Neil Gaiman’s short stories
This review should start with the bald fact that Neil Gaiman may just be the most naturally creative person on the planet. He writes good stories. They’re totally unique, even when he’s retelling something, and they’re all frustratingly inventive.
But, even though his apparently bottomless well of creativity is plenty impressive, that isn’t actually my favorite part of reading Gaiman’s short story collections. Instead, I really enjoyed that oft-skipped part of books: the author’s preface. Because, however interesting the stories themselves are, it’s marvelous to be given the inside story of where they came from, what their original context was, and, in some cases, how pleased the author is (or isn’t) with the outcome. And unsurprisingly, Gaiman is just as good at explanatory notes as he is at stories.
I read Fragile Things first and then Smoke and Mirrors, but I couldn’t say which I liked better. (They both have excellent explanatory notes.) Although they are ostensibly grouped into stories and poems that confirm their titular themes, I still found the overall character of both very similar. Apparently even when you’re as prolific and variable as Gaiman, you still have a cohesive voice that binds together your work. This voice is really only apparent when taking these collections as wholes, though. While you’re reading the stories, each one seems wholly apart from the ones before and after. It’s quite the trick.
All the same, each collection has something to recommend it:
Fragile Things includes fewer homages to H.P. Lovecraft (an omission I appreciated as someone who has yet to discover what, exactly, is inticing in reading about cthulu) and my favorite short story of all time (“Forbidden Brides of the Faceless Slaves in the Secret House of the Night of Dread Desire” is hysterical, creepy, and just the right amount of mocking), so it certainly edges ahead a little bit.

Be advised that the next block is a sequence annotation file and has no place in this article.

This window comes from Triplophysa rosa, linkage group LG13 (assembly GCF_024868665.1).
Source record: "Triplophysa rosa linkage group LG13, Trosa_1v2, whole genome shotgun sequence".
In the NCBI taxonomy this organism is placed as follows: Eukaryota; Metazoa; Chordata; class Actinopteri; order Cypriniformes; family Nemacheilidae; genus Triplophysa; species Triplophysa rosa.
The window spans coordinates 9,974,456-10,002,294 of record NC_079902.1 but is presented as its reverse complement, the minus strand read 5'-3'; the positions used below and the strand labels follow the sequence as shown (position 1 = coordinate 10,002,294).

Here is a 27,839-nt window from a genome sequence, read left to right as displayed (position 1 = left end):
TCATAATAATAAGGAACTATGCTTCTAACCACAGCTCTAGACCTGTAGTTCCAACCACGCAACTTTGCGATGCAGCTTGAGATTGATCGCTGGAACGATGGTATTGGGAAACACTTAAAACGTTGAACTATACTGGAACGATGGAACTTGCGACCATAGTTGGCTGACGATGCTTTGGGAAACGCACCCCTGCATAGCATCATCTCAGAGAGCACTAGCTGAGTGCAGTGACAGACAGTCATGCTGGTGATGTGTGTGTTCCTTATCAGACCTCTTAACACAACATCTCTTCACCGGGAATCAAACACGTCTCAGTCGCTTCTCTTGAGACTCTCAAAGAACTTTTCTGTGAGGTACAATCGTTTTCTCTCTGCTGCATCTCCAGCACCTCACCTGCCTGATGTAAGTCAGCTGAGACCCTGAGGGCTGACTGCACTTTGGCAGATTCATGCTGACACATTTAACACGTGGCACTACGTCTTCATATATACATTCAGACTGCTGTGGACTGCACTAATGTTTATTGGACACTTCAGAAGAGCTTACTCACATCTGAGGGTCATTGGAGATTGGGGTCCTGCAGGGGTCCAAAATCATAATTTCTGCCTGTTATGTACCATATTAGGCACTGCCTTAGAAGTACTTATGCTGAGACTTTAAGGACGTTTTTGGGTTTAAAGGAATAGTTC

But Smoke and Mirrors caps itself with the most haunting version of the Snow White tale you’ll ever read: “Snow, Glass, Apples.” Gaiman notes that, once you’ve read it, you’ll never be able to look at Snow White the same way again and I’d wager he’s correct. It also features “We Can Get Them For You Wholesale,” which edges carefully from amusing absurdity into bleak reality, and the delightfully English “Chivalry.”
Both collections are a good read, particularly if you’re in the mood for just a taste of Gaiman. (Although, a warning: I went into both just wanting a taste and ending up reading both cover-to-cover including the introductions, so prepare to be sucked in.) While the stories themselves are variable in quality throughout the books, both collections provide numerous short stories that are exemplary of the form. And, as a reader who is trying to build up her short story familiarity, that plus a dash of classic Gaiman imaginativeness proved just the ticket.
So while I’m not sure “imaginativeness” is actually a word, I’m still quite certain it applies to Gaiman’s stories. And I think he would approve of the word-smithing.